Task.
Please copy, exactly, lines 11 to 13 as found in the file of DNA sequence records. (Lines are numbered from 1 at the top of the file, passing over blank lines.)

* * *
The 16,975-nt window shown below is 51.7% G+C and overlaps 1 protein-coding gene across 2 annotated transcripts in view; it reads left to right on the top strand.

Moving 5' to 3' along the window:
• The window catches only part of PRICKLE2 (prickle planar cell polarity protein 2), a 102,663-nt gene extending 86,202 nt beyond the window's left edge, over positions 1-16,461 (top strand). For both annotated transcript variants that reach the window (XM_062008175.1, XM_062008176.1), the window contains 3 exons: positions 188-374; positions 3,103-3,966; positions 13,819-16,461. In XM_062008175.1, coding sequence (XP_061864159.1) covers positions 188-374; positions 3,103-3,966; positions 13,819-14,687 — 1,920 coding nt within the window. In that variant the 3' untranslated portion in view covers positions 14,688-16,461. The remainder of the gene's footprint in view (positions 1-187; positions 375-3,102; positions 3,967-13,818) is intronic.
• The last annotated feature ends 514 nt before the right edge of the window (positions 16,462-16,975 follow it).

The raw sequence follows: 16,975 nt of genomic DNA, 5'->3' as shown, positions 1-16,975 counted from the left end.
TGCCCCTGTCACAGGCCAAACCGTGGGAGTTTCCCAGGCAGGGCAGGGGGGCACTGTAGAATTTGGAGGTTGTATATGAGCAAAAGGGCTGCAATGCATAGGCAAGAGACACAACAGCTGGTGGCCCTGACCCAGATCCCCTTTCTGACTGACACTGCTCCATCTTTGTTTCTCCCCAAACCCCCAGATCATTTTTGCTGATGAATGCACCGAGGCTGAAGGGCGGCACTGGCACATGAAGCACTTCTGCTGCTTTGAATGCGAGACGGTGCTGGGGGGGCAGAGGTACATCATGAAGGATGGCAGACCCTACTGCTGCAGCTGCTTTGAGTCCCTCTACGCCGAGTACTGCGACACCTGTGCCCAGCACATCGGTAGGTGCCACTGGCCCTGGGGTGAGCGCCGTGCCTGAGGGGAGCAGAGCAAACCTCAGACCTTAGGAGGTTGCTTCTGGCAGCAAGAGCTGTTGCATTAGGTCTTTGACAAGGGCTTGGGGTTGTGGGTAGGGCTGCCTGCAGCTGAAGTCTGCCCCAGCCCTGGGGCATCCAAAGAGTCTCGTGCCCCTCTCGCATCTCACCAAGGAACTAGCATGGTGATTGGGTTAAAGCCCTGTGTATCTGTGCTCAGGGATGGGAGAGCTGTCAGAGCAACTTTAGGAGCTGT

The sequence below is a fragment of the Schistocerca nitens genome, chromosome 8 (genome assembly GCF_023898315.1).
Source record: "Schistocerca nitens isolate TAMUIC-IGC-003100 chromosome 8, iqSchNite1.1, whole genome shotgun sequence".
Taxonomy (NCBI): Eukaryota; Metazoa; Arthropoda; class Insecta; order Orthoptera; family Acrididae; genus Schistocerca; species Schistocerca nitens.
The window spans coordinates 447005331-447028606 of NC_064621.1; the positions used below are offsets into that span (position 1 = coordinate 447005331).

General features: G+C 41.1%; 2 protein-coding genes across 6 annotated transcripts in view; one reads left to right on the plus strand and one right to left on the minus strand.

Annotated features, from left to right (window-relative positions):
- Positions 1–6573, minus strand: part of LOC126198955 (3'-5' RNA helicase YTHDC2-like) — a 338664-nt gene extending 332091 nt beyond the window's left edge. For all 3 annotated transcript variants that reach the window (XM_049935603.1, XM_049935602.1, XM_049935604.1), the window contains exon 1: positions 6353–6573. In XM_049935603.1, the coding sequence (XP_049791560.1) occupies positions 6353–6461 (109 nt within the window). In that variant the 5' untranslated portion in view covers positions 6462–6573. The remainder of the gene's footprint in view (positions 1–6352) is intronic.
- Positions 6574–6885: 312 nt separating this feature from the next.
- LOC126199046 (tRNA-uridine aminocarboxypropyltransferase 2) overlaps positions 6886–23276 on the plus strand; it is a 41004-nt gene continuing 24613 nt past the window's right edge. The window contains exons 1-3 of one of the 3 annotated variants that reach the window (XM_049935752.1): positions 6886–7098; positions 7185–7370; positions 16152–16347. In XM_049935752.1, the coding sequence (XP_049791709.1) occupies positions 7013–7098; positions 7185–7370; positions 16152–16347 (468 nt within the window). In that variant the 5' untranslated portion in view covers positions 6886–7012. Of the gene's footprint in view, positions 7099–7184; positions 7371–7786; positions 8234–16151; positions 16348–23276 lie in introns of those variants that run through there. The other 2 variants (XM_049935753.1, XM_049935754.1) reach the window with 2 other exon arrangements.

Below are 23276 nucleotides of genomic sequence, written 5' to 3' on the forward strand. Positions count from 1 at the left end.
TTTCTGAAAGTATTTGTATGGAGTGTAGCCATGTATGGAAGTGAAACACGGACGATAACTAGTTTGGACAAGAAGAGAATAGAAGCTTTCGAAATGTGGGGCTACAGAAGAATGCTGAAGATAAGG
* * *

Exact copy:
General features: G+C 41.1%; 2 protein-coding genes across 6 annotated transcripts in view; one reads left to right on the plus strand and one right to left on the minus strand.

Annotated features, from left to right (window-relative positions):
- Positions 1–6573, minus strand: part of LOC126198955 (3'-5' RNA helicase YTHDC2-like) — a 338664-nt gene extending 332091 nt beyond the window's left edge. For all 3 annotated transcript variants that reach the window (XM_049935603.1, XM_049935602.1, XM_049935604.1), the window contains exon 1: positions 6353–6573. In XM_049935603.1, the coding sequence (XP_049791560.1) occupies positions 6353–6461 (109 nt within the window). In that variant the 5' untranslated portion in view covers positions 6462–6573. The remainder of the gene's footprint in view (positions 1–6352) is intronic.